Of the baseline target sample size of n = 1675 children (all children entering first grade in the 56 selected schools), n = 1572 youth have contributed data for at least one wave of z-proso (94%). Data were available for n = 1388 (709 male) children in the current study (88% of the total recruited sample or 83% of the initial target sample). Children were included in the current study if ADHD data were available from at least one informant for at least one measurement wave. Previous analyses have evaluated whether, among those invited to participate in the study, those who declined to participate differed systematically from those who participated [ 24]. Predictors of participation that were tested included child gender, being in a special needs class, primary caregiver language, primary caregiver educational level, neighbourhood familialism, and neighbourhood social class. In bivariate analyses, social class, being in a small class, and some primary caregiver languages predicted non-response. The same study examined predictors of attrition over the years of the study. Predictors of attrition evaluated included the above-mentioned predictors, and parent- self- and teacher-reported behaviour: prosociality, ADHD symptoms, non-aggressive conduct problems, aggression, and internalising problems. In bivariate analyses, several behavioural dimensions significantly predicted drop-out in the waves included in the current study, including parent- but not teacher-reported ADHD symptoms. However, only primary caregiver language remained significant when including all predictors in a multiple regression. Given the overall pattern of results, considering the proportion of significant predictors and their effect sizes, the study concluded that the z-proso cohort can largely be considered representative of the same-aged underlying population, the main exception being that youth whose parents do not speak German (the official language of Zurich) as their first study are under-represented. Unfortunately, no data is available on why participants elected not to participate at baseline, or to drop-out. Eisner et al. [ 24], however, speculated that, because not speaking German as a first language is indicative of immigrant status, factors such as cultural differences, insecure residency status, and prior adverse experiences could have affected trust and willingness to participate. Our approach to dealing with non-random participation is discussed in the “ Statistical Procedure” section.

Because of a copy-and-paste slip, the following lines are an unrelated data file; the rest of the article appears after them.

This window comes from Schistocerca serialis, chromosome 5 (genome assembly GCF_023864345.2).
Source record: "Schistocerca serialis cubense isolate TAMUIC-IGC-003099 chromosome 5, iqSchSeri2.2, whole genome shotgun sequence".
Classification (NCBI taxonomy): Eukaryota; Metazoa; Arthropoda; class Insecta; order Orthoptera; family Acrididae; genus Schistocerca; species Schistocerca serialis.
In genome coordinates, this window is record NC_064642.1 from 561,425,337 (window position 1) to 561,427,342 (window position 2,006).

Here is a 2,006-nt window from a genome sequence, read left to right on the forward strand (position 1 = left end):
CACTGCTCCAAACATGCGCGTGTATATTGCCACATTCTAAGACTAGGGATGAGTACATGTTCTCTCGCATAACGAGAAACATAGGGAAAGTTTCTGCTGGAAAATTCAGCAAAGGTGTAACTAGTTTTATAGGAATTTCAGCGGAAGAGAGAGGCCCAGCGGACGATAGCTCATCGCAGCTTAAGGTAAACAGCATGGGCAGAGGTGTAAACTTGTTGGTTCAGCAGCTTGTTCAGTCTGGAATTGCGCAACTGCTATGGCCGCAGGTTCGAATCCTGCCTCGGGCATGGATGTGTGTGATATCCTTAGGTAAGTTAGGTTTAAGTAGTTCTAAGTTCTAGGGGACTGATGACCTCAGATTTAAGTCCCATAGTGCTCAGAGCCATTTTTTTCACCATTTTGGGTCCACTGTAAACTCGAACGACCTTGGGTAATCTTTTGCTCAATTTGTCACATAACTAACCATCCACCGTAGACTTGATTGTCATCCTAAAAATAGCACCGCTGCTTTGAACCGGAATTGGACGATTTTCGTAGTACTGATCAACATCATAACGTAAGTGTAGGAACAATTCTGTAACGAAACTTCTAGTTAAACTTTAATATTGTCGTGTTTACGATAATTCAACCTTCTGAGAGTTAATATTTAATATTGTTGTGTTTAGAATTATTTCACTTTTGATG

The children included in the current study were of median age 7.03, 8.93, and 11.02 years of age at the three measurement waves. They came from a wide range of sociocultural backgrounds. Primary caregivers, for example, came from 70 different nations. Household socioeconomic status was available for n = 1097 of the children. Average International Socieconomic Index Scores [ISEI; 25] for this subsample was 48.9 (SD = 18.9). ISEI is metric of SES developed to provide a measure of occupational prestige that was internationally comparable. The average sample ISEI score of 48.9 corresponds to an occupational prestige level of a general manager in the wholesale and retail trade or a shop owner/manager [ 26]. The large standard deviation is indicative of the diversity of the sample in terms of SES.

Measures

ADHD Symptoms